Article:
CONTACT:
Celine Goulet: (603) 271-2461
Liza Poinier: (603) 271-3211
May 20, 2005

Season Starts Strong for Karner Blue Butterflies

CONCORD, N.H. -- Though it's still more commonly seen in children's drawings than in the wild, the federally endangered Karner blue butterfly is making a comeback in Concord. At this time of year, the butterflies are in their larval stage; biologists are now keeping watch over about 700 Karner larvae (caterpillars) in a captive rearing facility. A majority of the larvae are expected to reach the next stage of growth (pupation) within the next week and emerge as butterflies in early June.

The Karner blue, a sapphire-colored butterfly with a wingspan barely an inch across, was extirpated from New Hampshire less than a decade ago. Many people and organizations have been working to bring back the Karner blue -- New Hampshire's official state butterfly -- and to restore pine barrens habitat, the only place where the butterfly can survive. A variety of partners are involved in the restoration efforts, including N.H. Fish and Game, the N.H. Army National Guard, U.S. Fish and Wildlife Service, the city of Concord and others.

This is the fifth year that Karners are being raised in captivity and released into restored pine barrens habitat at the Karner Blue Butterfly Conservation Easement near the Concord Municipal Airport. The captive rearing program has resulted in a small but growing wild butterfly population; last year, eggs, larvae and adults were all observed in the release area in the Heights section of Concord. Core funding for captive rearing and habitat restoration comes from the N.H. Army National Guard, the moose Conservation License Plate and the U.S. Fish and Wildlife Service.

Wildlife biologists from N.H. Fish and Game expect to release hundreds of captive-reared Karner blue butterflies into the restored habitat in June. The second of two annual broods will emerge in July.

The Karner blue butterfly has extremely particular habitat requirements; wild lupine is the immature Karner's sole food source, and pine barrens are the only place where wild lupine grows. Very little pine barrens habitat remains in New Hampshire, most of it having been cleared or paved for other uses. The original pine barrens were maintained by natural disturbances, including fire, insect and weather damage; today, heavy machinery and controlled burns -- one of which is planned for next week -- are used to replicate these occurrences.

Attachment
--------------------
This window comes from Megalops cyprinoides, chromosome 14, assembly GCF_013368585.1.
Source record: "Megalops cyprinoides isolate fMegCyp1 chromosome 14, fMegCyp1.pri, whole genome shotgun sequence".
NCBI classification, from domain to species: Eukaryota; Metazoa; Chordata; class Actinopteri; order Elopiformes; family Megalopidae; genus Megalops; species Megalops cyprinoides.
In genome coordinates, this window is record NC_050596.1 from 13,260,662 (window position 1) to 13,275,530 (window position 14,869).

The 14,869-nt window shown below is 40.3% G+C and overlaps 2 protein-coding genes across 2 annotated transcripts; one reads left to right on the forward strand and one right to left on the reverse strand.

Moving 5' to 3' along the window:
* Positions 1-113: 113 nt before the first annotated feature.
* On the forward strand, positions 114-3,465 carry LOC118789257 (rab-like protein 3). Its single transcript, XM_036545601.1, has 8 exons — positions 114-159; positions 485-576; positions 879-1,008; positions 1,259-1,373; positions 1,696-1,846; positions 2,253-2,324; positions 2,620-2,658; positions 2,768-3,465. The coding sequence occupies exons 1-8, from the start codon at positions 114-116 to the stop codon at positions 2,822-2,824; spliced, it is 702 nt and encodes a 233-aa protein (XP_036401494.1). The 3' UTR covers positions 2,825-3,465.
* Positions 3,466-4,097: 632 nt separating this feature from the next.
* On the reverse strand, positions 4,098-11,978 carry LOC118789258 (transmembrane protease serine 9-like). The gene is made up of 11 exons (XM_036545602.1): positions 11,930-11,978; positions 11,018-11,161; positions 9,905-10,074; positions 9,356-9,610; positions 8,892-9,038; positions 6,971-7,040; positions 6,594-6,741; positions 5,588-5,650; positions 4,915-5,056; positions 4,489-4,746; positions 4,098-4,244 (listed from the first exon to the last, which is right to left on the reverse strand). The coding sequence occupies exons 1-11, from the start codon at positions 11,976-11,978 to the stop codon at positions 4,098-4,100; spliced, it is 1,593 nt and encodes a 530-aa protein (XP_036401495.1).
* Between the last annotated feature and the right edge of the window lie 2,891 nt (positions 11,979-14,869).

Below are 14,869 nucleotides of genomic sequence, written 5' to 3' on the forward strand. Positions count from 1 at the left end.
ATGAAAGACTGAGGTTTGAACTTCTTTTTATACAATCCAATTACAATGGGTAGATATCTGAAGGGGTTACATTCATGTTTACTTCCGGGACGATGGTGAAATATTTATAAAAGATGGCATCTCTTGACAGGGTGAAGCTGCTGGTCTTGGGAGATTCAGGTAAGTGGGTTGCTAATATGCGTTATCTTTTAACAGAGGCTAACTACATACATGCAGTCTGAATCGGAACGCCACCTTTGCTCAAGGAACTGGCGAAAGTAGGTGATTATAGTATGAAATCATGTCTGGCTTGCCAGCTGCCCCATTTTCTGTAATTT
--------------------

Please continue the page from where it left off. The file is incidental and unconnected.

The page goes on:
Concord schoolchildren and teachers are also helping out with habitat restoration efforts. N.H. Fish and Game and the National Wildlife Federation, supported by a Disney Foundation grant, have been working with teachers and their students to plant wild lupine seed and raise the seedlings in the classroom, then transplant them in the easement. Last year, wild-born Karners were seen on the lupine that the students raised and transplanted.

The public is welcome to visit the easement at the end of Chenell Drive in East Concord, where a trailhead kiosk describes the Karner restoration project. Visitors are asked to try to not step on any wild lupine plants -- there may be Karner blue butterfly larvae on them.

The New Hampshire Fish and Game Department is the guardian of the state's marine, fish and wildlife resources and their habitats.

NOTE: For a related story on the controlled burn to be conducted the week of May 23, 2005, click here.

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